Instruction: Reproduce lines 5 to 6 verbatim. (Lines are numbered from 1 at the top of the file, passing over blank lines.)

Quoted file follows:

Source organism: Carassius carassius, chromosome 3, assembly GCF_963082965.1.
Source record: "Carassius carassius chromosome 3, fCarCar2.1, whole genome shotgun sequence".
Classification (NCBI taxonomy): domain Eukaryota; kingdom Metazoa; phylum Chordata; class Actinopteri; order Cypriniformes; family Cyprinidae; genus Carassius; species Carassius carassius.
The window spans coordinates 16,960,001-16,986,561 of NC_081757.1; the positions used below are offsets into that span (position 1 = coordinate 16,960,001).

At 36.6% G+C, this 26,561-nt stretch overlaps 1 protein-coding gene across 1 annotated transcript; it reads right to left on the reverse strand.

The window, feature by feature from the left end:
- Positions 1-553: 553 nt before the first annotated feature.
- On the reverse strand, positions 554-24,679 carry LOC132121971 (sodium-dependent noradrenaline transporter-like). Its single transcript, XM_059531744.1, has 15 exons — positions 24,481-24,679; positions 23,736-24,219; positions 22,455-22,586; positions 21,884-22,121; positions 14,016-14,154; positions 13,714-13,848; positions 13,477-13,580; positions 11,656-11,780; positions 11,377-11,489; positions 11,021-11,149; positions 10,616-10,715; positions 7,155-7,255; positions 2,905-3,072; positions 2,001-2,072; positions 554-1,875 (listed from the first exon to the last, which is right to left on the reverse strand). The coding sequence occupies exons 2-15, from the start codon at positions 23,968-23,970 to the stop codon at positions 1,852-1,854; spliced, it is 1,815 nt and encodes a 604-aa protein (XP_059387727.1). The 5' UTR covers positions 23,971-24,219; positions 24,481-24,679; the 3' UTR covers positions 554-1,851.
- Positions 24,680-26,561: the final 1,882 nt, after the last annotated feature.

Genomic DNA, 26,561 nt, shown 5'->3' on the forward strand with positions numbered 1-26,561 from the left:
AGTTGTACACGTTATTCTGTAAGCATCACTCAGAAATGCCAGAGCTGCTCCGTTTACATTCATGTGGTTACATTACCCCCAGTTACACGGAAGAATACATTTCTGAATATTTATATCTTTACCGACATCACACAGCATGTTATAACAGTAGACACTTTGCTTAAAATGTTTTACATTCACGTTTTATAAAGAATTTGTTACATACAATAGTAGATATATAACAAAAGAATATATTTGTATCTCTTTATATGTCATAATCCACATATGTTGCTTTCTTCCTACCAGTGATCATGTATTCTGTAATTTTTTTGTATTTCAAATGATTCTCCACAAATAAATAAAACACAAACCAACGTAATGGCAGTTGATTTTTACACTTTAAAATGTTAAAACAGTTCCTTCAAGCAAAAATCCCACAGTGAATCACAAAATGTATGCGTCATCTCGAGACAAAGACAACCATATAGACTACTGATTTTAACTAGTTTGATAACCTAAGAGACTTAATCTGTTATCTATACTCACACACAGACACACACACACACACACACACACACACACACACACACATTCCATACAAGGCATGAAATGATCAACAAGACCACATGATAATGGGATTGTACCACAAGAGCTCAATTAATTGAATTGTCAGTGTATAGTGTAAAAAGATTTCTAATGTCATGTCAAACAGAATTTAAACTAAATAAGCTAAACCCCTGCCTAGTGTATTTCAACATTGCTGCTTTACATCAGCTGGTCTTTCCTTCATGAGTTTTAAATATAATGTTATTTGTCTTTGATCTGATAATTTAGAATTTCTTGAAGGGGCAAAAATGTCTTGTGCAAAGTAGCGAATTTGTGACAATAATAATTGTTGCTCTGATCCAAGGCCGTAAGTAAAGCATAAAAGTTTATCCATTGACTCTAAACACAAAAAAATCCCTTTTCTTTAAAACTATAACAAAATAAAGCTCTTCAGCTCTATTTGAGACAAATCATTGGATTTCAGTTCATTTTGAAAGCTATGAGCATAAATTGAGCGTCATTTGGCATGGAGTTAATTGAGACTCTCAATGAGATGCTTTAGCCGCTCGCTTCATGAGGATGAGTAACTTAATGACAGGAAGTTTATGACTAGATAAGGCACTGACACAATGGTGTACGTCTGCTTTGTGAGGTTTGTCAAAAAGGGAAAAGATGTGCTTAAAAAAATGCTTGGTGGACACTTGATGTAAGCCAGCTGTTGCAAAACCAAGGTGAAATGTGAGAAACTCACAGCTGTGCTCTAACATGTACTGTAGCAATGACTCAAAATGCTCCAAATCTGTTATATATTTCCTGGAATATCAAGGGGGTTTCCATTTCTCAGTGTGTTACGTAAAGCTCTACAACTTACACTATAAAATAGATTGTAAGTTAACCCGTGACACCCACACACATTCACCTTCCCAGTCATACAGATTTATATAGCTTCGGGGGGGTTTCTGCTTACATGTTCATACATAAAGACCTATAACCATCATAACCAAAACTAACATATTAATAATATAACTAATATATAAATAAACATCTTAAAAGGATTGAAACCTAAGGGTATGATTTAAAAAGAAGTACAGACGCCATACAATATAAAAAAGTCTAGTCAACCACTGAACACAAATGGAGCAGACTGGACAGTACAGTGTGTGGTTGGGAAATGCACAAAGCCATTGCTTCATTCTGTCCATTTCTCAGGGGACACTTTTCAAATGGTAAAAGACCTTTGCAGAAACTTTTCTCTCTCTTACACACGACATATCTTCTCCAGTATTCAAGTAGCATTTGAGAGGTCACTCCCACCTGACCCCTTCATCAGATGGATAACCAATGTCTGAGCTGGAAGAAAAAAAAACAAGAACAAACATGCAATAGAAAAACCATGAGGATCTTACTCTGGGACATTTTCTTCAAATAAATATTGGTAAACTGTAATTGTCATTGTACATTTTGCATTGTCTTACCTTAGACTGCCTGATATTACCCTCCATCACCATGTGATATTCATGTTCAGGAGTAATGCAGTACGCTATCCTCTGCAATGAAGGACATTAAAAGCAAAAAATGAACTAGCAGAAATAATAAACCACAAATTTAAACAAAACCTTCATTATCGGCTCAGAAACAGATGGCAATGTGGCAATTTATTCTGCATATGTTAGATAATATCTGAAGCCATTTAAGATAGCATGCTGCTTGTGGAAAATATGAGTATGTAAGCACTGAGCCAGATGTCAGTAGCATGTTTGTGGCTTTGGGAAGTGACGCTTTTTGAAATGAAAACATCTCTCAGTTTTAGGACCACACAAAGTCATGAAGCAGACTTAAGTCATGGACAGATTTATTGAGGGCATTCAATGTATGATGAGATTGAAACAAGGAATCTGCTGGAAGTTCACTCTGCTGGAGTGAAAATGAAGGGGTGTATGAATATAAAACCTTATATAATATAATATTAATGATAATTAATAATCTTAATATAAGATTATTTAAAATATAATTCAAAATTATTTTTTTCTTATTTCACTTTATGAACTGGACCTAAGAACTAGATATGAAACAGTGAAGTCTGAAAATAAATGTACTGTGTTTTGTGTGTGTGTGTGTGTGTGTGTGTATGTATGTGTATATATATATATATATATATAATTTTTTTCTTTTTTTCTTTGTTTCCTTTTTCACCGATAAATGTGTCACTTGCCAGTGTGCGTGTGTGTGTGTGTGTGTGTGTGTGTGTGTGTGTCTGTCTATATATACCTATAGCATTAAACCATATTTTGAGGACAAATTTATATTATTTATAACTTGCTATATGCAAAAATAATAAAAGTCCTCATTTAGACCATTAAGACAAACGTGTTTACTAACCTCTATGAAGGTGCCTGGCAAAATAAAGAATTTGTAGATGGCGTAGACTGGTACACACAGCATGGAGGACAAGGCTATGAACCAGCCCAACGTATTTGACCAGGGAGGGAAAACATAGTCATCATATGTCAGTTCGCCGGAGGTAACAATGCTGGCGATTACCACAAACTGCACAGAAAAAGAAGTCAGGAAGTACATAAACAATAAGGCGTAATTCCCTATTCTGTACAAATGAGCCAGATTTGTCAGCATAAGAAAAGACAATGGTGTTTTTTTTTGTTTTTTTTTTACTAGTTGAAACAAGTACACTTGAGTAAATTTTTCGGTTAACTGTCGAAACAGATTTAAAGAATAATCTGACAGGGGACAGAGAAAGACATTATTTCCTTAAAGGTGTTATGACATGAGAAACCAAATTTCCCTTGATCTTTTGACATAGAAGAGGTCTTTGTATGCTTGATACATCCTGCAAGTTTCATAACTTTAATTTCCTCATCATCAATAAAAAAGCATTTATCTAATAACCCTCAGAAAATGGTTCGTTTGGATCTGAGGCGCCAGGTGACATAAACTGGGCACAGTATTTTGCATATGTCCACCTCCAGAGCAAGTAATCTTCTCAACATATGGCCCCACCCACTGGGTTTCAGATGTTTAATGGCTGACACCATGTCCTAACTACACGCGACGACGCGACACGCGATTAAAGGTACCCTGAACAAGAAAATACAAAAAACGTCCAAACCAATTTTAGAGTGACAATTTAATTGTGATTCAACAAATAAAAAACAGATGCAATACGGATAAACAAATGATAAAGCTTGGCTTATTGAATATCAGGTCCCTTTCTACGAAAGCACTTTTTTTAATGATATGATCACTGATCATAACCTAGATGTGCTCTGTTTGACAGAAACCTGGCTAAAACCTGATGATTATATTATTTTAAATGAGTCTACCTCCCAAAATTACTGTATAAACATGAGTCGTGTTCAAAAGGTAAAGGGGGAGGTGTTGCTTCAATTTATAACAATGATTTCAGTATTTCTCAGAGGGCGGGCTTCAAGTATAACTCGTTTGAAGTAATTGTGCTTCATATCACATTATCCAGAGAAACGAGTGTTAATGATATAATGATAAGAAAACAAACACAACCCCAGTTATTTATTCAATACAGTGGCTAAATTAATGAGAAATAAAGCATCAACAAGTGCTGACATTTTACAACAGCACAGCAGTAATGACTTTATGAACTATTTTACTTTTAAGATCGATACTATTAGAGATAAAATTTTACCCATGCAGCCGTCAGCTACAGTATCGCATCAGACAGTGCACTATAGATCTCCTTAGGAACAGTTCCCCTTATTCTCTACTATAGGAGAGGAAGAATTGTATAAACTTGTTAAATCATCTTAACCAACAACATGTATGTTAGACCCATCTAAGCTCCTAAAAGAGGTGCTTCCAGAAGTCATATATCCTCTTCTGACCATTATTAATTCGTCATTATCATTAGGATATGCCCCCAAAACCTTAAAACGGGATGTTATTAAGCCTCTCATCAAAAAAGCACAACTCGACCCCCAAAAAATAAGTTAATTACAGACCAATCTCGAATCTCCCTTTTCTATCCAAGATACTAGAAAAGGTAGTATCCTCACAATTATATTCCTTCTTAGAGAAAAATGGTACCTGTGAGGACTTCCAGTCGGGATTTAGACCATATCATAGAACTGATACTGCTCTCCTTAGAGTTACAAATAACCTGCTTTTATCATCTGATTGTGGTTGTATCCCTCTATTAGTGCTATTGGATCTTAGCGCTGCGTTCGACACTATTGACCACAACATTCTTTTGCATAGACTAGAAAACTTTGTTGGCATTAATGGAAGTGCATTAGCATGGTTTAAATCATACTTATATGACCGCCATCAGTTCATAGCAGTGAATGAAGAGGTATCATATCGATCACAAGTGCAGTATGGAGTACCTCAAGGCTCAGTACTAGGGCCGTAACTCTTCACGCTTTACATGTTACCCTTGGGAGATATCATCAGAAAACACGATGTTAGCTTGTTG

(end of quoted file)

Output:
At 36.6% G+C, this 26,561-nt stretch overlaps 1 protein-coding gene across 1 annotated transcript; it reads right to left on the reverse strand.

The window, feature by feature from the left end: